Copenhagen Mall Shooting: Police See No Terrorism Motive

Source: www.nytimes.com : 2022-07-04 11:16:26 : Jasmina Nielsen

COPENHAGEN — The gunman accused of fatally shooting three people at a mall in Copenhagen this weekend most likely did not have a terrorist motive and was known to the mental health services in Denmark, the authorities said on Monday.

“Our assessment is that these are random victims,” Soren Thomassen, chief inspector of the Copenhagen police, said a day after the shootings shocked a country where such attacks are rare. “There is no evidence to support a terrorist act,” he added.

The suspect, who was identified as a 22-year-old Danish man but has not been publicly named, was carrying weapons — a rifle and a pistol — that are legal in Denmark, but he did not have permission to possess the weapons used in the attack, Inspector Thomassen said.

Inspector Thomassen said that the police had questioned the suspect, who is expected to appear in court for a preliminary hearing and will be formally charged with manslaughter.

“I will wait to comment on the motive, revenge or otherwise,” said Inspector Thomassen, who added that there was no indication that the suspect was working with others.

The shooting took place as millions of Danes spent a weekend at events celebrating music and sports throughout the country, including the start of the Tour de France (the race often starts in countries outside France).

“I think we have rarely experienced such a stark contrast as yesterday,” Prime Minister Mette Frederiksen said at a news conference on Monday. “In a split second, the party and the joy stopped and the worst possible thing happened to us.”

The three people killed in Denmark’s largest shopping center on Sunday were a male 17-year-old Dane, a female 17-year-old Dane and a 47-year-old man with Russian citizenship who was living in Denmark, Inspector Thomassen said.

The four other people who were shot and injured were identified as two Danish citizens, a 40-year-old woman and a 19-year-old woman; and two Swedish citizens, a 50-year-old man and a 16-year-old girl.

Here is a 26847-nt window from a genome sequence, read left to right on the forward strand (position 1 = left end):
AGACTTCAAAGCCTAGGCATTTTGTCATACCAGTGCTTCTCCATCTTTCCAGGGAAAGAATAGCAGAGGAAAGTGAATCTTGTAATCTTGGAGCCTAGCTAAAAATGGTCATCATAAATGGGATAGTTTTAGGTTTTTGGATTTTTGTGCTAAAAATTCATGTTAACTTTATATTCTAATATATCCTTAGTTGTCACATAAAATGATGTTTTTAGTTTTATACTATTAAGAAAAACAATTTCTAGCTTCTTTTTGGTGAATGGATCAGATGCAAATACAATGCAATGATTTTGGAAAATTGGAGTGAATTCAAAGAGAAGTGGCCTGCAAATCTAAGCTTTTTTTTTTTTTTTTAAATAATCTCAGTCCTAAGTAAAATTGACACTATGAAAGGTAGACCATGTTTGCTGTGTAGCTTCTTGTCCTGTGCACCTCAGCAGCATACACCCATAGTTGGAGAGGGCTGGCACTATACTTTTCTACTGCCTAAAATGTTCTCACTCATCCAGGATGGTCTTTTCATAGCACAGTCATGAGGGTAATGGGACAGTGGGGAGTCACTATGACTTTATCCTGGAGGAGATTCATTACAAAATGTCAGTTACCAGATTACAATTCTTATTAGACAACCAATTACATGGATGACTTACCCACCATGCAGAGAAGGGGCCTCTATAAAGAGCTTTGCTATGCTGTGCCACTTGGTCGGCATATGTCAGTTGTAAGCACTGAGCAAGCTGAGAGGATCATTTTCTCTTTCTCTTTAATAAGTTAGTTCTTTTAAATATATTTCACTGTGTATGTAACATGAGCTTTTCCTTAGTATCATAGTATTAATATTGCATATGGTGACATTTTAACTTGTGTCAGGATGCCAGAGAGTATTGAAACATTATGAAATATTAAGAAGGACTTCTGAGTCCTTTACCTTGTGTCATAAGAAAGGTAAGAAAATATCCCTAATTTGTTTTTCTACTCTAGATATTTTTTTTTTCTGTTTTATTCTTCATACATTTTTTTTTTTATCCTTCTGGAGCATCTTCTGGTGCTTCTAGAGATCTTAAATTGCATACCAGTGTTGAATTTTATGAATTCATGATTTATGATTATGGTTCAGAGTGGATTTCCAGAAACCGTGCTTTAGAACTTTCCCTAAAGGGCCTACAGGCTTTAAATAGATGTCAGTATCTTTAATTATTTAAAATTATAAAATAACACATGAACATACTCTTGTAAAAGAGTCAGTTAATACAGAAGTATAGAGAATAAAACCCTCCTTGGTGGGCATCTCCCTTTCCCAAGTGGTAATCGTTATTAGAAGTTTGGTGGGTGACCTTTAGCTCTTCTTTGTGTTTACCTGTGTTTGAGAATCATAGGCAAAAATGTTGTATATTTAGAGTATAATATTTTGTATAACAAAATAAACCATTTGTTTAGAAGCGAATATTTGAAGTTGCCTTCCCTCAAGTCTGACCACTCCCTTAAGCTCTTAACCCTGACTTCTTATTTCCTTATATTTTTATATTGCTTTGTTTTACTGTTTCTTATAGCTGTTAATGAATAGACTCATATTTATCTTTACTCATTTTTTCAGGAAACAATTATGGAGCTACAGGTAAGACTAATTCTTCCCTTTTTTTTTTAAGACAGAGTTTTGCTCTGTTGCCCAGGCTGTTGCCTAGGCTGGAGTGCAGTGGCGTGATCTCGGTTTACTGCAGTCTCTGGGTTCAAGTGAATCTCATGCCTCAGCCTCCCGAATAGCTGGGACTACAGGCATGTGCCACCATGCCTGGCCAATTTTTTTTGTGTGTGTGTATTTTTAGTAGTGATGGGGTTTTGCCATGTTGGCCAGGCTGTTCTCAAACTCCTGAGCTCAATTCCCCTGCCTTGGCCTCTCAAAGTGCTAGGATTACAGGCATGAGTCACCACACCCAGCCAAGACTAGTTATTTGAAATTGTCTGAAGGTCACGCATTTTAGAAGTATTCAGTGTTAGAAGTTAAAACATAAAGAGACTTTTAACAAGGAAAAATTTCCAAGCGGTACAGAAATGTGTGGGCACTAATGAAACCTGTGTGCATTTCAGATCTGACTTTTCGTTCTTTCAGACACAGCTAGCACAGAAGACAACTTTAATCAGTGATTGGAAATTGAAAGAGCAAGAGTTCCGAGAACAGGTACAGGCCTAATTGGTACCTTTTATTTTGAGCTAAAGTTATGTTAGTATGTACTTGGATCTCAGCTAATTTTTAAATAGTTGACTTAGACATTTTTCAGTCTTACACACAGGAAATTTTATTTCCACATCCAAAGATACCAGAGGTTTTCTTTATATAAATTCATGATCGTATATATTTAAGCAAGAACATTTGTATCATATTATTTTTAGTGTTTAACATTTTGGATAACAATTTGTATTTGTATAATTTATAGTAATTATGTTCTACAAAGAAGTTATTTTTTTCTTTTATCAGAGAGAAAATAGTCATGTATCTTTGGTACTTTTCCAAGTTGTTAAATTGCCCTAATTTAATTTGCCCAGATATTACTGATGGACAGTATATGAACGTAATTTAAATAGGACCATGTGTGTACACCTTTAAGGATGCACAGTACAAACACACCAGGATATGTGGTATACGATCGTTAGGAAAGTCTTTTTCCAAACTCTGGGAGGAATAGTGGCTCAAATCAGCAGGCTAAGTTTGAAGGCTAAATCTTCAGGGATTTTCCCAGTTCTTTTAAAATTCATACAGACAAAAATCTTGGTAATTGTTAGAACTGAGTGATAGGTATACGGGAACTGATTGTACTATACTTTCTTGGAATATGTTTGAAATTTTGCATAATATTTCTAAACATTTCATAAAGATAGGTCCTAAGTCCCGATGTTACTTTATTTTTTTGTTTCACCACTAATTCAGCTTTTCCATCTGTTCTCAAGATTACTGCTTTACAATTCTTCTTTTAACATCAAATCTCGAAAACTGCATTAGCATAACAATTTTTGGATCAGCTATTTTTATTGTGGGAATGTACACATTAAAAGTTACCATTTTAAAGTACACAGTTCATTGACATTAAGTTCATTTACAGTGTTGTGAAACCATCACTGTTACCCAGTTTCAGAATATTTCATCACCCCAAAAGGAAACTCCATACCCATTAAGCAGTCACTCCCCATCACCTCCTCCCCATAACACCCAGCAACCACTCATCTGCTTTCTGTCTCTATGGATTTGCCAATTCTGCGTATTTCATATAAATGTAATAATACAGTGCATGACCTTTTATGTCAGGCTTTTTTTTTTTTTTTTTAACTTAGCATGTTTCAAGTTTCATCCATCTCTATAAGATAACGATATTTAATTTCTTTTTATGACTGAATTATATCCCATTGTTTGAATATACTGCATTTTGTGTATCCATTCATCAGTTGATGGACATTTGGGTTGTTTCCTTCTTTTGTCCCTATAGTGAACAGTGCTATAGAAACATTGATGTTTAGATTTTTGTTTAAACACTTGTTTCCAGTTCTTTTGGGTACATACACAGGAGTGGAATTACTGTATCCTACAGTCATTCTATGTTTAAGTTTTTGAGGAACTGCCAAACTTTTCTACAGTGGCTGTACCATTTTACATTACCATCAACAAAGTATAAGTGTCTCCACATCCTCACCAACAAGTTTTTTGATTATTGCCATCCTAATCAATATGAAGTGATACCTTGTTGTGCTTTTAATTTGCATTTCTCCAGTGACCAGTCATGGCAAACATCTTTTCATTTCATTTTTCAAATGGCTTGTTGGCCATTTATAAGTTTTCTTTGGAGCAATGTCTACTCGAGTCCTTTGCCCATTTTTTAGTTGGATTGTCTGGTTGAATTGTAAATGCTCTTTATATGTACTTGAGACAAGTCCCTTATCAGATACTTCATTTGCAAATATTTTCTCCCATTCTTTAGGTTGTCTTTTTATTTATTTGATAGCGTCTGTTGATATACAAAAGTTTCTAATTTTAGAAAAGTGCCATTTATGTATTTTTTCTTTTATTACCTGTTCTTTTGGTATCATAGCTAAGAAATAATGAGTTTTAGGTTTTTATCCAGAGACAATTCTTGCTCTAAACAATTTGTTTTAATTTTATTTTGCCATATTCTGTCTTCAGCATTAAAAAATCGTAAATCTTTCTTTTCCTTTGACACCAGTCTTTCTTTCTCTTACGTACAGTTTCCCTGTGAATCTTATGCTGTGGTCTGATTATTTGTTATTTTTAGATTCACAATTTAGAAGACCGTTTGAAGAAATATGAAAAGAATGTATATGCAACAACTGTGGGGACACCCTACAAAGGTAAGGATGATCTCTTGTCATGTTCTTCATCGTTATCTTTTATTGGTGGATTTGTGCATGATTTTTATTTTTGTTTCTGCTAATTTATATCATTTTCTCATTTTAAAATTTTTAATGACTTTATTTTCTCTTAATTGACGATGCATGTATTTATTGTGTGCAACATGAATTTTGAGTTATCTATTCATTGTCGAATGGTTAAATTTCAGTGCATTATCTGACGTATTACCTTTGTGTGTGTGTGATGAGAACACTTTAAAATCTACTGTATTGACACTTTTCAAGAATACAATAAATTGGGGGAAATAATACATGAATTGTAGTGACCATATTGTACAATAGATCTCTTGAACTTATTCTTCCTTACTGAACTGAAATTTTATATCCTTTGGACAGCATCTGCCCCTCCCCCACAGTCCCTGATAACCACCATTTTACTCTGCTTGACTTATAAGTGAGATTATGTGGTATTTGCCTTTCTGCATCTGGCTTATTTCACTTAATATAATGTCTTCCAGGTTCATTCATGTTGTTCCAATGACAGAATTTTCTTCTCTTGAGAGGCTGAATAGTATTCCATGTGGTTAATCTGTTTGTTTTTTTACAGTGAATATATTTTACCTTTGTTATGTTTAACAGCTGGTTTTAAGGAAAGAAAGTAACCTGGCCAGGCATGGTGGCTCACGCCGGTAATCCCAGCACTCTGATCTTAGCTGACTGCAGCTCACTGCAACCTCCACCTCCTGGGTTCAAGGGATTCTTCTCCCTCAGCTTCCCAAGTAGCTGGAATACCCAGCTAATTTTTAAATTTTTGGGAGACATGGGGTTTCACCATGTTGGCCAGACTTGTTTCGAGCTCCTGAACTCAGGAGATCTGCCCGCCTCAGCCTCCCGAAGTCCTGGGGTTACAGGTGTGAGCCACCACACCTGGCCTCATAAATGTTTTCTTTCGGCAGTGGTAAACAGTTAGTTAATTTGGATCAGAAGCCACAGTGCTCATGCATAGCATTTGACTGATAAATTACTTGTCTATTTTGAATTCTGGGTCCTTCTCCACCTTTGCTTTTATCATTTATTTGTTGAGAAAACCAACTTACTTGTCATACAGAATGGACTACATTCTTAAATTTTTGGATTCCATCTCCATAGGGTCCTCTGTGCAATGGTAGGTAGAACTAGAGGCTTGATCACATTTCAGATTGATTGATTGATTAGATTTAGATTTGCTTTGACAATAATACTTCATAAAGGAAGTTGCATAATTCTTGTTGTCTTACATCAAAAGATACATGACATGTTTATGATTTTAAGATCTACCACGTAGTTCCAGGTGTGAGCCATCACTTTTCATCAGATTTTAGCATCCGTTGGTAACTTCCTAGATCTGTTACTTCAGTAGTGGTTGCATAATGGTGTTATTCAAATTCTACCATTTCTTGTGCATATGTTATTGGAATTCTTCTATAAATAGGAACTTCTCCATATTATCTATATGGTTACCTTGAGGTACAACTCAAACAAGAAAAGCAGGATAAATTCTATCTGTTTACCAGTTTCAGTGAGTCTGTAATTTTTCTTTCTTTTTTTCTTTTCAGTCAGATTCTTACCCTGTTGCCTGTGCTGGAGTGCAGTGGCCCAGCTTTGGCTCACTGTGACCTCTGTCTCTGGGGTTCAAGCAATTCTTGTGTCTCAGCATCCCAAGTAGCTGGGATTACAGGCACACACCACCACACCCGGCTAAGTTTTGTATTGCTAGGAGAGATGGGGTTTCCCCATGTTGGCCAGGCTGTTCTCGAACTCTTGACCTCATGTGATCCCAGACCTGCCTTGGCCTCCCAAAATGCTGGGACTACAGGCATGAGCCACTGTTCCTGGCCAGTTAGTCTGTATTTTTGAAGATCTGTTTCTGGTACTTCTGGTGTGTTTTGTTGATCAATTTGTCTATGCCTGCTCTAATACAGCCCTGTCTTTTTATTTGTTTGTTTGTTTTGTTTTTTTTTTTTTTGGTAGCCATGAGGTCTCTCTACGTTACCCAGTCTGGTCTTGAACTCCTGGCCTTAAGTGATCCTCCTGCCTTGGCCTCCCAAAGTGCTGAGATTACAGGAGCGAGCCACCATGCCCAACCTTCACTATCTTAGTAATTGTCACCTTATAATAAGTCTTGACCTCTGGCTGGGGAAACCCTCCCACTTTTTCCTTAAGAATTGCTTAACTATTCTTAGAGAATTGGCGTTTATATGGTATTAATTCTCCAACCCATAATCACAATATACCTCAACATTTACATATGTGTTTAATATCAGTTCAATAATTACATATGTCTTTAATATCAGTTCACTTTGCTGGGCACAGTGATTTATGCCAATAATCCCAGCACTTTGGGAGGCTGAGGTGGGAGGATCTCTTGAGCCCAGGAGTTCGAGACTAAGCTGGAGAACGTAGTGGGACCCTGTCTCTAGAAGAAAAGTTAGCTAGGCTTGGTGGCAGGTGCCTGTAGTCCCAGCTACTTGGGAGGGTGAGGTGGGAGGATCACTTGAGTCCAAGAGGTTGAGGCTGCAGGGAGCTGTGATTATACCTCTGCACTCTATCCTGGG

Casper Claudius, the head of the anesthesiology and trauma center at the Rigshospitalet, a hospital where three of the injured were taken, said that two of the victims were now in stable condition and outside mortal danger, while a third remained in critical condition. A fourth is being treated at Herlev hospital, and is not in critical condition, officials said.

The police said that a total of 30 people were wounded in connection with the attack, although 20 of those were people who suffered minor injuries in the effort to flee from the gunman.

The shooting took place at Field’s shopping center, a large complex near the center of Copenhagen, the Danish capital, and is home to more than 140 shops that include Danish and international fashion brands.

As the attack unfolded, people raced to leave the mall, while others tried to seek shelter inside a Kentucky Fried Chicken restaurant, according to witness accounts and video and images posted on social media. Mall staff members were reported to have barricaded the doors and remained there for about 45 minutes.

Denmark has restrictive gun laws: Civilians are not allowed to possess automatic firearms, and private possession of semiautomatic assault weapons and handguns is permitted only with special authorization, according to a repository of gun violence data kept by the University of Sydney for Gun Policy, an organization focused on gun control and violence.

Only licensed gun owners can acquire, possess or transfer a firearm or ammunition. The authorities hold a record of licensed gun owners and applicants — who must pass a background check that considers criminal and mental health records — must establish a reason to possess a firearm, such hunting or target shooting.

Region Hovedstadens Psykiatri, Denmark’s largest psychiatric hospital body, declined to comment on whether the suspect had ever received a mental health assessment or treatment at one of their facilities in Copenhagen. It said in a statement that staff members were continuing to offer support to those affected by the events.

In Denmark, there are about 10 firearms per 100 people, according to 2017 data from the repository. In the United States, by contrast, the figure is more than 120.

Correspondingly, gun deaths are much rarer in Denmark. In 2018, the rate of gun deaths was one per 100,000 people, according to Gun Policy. In the United States in the same year it was about 12.

Ms. Frederiksen said that discussions would naturally arise about not only the weapons that were used but also the state of mental health services in the country.

“We will have to have these discussions, but today we must remember the victims, show our sympathy and support, and look after everyone who has been involved,” she said.

The attack at the mall was the worst mass shooting episode in Denmark since February 2015, when an Islamist extremist killed two and injured five others in three separate attacks across Copenhagen.

“Our thoughts and prayers go out to the victims and families of today’s cowardly attack in Copenhagen,” Secretary of State Antony Blinken said on Twitter.

Emma Bubola and Euan Ward contributed reporting from London.

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